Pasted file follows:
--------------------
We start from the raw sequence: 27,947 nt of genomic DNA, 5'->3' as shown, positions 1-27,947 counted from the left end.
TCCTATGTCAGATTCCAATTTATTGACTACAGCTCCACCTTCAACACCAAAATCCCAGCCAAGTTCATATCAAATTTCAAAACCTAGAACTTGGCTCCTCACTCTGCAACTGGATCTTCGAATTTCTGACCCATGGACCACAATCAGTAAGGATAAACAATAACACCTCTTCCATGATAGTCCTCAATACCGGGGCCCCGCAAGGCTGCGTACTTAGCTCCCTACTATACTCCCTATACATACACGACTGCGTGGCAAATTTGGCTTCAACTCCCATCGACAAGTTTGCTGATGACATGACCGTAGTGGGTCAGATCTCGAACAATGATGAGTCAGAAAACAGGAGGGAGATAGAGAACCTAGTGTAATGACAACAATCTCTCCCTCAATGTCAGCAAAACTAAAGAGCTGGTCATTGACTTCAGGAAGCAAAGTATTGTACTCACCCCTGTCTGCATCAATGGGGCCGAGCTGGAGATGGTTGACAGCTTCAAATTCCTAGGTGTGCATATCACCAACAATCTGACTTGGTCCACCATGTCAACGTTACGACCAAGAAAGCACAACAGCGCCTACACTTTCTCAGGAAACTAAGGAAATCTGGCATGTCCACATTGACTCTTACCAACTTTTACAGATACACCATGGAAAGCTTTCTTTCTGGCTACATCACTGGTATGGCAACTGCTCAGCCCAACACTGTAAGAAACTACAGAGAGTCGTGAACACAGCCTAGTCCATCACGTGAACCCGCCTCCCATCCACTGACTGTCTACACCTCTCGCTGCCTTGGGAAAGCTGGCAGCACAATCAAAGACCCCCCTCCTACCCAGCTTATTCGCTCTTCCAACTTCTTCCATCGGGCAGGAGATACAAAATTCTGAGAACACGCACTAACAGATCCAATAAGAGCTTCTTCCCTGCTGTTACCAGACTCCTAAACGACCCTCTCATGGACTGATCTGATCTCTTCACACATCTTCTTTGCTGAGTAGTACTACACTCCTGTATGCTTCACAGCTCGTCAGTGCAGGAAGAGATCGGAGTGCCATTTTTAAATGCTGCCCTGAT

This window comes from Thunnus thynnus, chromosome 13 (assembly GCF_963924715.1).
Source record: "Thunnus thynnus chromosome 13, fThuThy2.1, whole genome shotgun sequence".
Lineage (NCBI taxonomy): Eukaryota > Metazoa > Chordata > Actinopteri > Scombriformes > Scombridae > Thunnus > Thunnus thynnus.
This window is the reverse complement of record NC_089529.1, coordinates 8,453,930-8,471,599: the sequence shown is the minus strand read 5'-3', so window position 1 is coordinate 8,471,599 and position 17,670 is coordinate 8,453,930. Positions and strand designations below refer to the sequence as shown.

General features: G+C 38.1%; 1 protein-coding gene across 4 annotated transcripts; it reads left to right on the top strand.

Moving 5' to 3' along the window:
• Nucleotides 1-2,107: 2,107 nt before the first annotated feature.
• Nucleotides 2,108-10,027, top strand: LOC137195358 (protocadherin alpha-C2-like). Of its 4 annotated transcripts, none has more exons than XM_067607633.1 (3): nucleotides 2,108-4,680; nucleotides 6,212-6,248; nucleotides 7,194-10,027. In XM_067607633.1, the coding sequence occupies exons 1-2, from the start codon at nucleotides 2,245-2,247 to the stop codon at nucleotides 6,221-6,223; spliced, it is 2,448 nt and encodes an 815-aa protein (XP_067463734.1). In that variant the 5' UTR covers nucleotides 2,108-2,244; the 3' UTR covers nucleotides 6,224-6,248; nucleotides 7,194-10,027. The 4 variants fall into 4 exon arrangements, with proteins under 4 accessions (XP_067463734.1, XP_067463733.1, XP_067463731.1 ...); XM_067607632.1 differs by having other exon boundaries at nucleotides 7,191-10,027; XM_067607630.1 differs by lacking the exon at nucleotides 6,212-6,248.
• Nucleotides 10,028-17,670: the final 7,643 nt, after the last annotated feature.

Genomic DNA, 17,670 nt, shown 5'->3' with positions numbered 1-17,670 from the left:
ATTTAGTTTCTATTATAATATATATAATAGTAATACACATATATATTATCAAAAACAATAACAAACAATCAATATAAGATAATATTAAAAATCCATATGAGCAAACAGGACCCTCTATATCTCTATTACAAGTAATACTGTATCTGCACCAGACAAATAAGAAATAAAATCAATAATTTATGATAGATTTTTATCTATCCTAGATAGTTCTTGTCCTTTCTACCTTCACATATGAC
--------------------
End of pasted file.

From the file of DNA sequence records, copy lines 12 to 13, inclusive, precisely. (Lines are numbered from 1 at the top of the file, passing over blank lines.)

Genomic DNA, 17,670 nt, shown 5'->3' with positions numbered 1-17,670 from the left:
ATTTAGTTTCTATTATAATATATATAATAGTAATACACATATATATTATCAAAAACAATAACAAACAATCAATATAAGATAATATTAAAAATCCATATGAGCAAACAGGACCCTCTATATCTCTATTACAAGTAATACTGTATCTGCACCAGACAAATAAGAAATAAAATCAATAATTTATGATAGATTTTTATCTATCCTAGATAGTTCTTGTCCTTTCTACCTTCACATATGAC